Monday, February 15, 2010

Pushkar, Beer Delivery Underpants, and a Poisoned Ganesh

It's Christmas eve, and we're driving from Jaipur (Rajastan) to Varanasi (Uttar Pradesh).  There is absolutely nothing that feels remotely like christmas here.  It's a beautiful place, but it's beauty is not aesthetic.  At first glance, India seems a dirty, run down, third world country.  But there is something inherently fascinating about the way the society hangs together, despite the constant flow of baksheesh (which means bribe or tip depending on the context), the slow crawl of traffic, and the incredible poverty of a large proportion of people.

My first impression of Dehli was a short one, but the hotel that arrived at was reasonably well appointed, and directly across the road was a small slum. Among the rubble a family sat next to a ramshackle tent and cooked their morning meal.  Across the road, backpackers lived in relative luxury, enjoying warm showers and western style breakfasts.

Straight off the plane from Moscow, I met Adam and Kelly and we embarked on our journey across the north of India.  First stop, Pushkar. The city is famous for it's holy lake. A place of worship and daily ritual for the predominantly Hindu population. As the signs clearly state, alchohol and meat are banned within the city limits. However it is becoming apparent that there are many ways to bend the law in India, and some of these included ordering the "special" coke, that was available on the menu at our first restaurant.  In the hotel things were more clear cut. Upon asking at reception we were told that we could order beer an inflated price (about 200Rs).  We were told that the beer would be delivered to the room, little did we know that the beer would indeed arrive at our room, but some time later, and stuffed down the pants of one of the bell boys so that no-one could see him bringing it.  Apart from being incredibly amusing to watch a rather small Hindu man trying to walk around with three 700mL bottles of beer stuffed down his pants, it was interesting to see the contrast that exists in india; First, how seriously they take particular laws, and yet how willing some people are to break them for the right price.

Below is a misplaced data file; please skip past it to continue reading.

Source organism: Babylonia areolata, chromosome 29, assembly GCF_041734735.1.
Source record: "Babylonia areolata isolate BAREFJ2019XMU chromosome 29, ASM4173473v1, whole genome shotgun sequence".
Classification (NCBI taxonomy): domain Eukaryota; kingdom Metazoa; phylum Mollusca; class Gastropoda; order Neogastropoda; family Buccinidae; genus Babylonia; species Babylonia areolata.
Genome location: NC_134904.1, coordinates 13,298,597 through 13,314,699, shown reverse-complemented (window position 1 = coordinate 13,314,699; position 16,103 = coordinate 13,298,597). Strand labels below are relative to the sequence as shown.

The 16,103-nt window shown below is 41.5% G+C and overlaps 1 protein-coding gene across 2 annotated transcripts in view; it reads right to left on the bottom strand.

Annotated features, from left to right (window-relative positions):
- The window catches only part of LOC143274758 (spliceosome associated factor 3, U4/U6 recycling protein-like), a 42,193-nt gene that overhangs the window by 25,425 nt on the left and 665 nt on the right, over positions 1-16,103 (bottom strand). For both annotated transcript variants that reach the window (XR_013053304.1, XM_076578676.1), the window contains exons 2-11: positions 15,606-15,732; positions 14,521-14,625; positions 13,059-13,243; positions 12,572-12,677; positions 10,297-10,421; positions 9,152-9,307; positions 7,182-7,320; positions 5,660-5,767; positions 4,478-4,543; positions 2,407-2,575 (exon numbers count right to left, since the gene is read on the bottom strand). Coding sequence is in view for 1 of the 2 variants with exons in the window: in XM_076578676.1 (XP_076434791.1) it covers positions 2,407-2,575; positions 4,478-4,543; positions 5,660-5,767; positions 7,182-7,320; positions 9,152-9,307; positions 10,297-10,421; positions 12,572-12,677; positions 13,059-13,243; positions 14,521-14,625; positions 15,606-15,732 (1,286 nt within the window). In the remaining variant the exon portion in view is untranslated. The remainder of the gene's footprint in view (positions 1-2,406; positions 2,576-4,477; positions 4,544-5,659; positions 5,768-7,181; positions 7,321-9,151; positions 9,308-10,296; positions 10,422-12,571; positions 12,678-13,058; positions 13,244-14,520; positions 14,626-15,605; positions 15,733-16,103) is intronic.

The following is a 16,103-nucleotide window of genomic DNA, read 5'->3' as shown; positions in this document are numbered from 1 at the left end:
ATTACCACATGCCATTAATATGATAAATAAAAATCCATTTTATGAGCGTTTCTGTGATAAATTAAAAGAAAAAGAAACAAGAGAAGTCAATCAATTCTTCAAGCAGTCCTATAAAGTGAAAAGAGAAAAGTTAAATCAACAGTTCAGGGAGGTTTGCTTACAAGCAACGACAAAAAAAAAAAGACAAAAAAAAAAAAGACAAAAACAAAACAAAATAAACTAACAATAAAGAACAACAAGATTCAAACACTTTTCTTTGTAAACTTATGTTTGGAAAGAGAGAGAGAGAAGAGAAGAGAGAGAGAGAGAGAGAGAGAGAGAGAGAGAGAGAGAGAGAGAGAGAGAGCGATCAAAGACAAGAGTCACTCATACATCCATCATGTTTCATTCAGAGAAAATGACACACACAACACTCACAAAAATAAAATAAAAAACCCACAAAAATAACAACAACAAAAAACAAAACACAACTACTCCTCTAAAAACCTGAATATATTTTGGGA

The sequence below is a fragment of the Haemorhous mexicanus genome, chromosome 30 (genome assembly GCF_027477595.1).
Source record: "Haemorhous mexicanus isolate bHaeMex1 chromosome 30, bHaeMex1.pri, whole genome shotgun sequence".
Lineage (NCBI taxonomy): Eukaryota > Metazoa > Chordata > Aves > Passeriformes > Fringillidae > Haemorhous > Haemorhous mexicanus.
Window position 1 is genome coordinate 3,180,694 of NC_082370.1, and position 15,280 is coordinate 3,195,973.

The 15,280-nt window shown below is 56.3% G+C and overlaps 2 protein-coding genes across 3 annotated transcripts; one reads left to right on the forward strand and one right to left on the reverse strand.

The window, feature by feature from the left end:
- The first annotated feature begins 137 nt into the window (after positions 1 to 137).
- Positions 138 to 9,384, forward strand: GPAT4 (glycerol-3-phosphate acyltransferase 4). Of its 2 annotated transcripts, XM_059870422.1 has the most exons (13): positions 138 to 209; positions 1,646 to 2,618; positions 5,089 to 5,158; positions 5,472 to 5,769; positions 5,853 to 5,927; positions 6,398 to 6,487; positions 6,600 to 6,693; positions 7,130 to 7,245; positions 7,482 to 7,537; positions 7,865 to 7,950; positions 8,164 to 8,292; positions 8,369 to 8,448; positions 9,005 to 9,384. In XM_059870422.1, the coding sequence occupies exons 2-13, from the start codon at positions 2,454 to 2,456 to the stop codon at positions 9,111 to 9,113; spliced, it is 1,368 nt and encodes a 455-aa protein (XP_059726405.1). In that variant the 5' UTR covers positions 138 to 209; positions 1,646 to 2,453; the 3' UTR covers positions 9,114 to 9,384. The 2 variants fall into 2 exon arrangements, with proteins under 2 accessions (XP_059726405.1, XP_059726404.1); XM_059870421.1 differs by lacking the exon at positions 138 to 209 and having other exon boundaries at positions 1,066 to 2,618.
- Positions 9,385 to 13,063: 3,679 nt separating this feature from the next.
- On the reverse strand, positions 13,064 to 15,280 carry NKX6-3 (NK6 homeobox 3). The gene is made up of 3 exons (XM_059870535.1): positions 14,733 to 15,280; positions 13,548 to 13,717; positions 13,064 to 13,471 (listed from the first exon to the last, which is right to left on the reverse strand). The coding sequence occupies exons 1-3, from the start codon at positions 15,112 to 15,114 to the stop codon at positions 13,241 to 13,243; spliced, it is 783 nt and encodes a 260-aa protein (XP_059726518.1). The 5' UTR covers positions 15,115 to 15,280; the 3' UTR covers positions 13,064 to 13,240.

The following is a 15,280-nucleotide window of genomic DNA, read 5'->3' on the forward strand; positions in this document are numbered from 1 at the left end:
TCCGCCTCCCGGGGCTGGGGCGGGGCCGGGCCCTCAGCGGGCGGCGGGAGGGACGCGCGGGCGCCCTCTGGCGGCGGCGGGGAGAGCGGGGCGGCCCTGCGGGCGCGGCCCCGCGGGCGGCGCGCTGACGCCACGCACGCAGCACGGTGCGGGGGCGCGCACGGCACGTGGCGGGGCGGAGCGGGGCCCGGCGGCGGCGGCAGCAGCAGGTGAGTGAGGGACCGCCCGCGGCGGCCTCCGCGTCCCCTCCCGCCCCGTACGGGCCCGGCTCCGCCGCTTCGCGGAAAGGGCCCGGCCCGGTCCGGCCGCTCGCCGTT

The other interesting story to arise from Pushkar was the recent events which had led to the lake being bone dry.  With the climate change zeitgeist looming in my mind, my heart immediately went out to the poor peoples of Pushkar, another traditional lifestyle falling victim to slow march of drought.  You could imagine my surprise to find out later, that the lake had actually been drained on purpose after being poisoned under tragicly ironic circumstances. Although I heard several versions of the story, the one I like best came from our Camel driver, Lala (pictured right), who painted a vivid picture as the sun set over the desert behind us. Lala described the scene on the day of the festival of just prior to the wet season, in which all the Hindu's in the town bring floating Ganesh statues down to the water and set them adrift in order to give thanks for the life giving rains.  Unfortunately, this year, unbeknownst to the thanksgiver, his giant Ganesh statue was actually constructed from poisonous materials, which, upon sinking into the river, released a toxin into the water powerful enough to kill all the fish overnight.  The next morning, the exclusively vegaterian town of Pushkar awoke to the rancid smell of rotting fish. The markets were closed for weeks, and the clean up operation began. Conspiracy theories flourished, involving a deal between the cleanup company and the government for a contract that was made in prior to the poisoned Ganesha being delivered. However, in time the lake should fill back up, and these events will fade into the quickly forgotten Indian past, but for now I'm happy to fill the gap in my experience with the postcard photos version displayed proudly in every hotel and shop stall, showing thousands of brightly coloured sari clad women hunched on the Ghats beside a sprawling lake, ringed by the haphazard white town of Pushkar.

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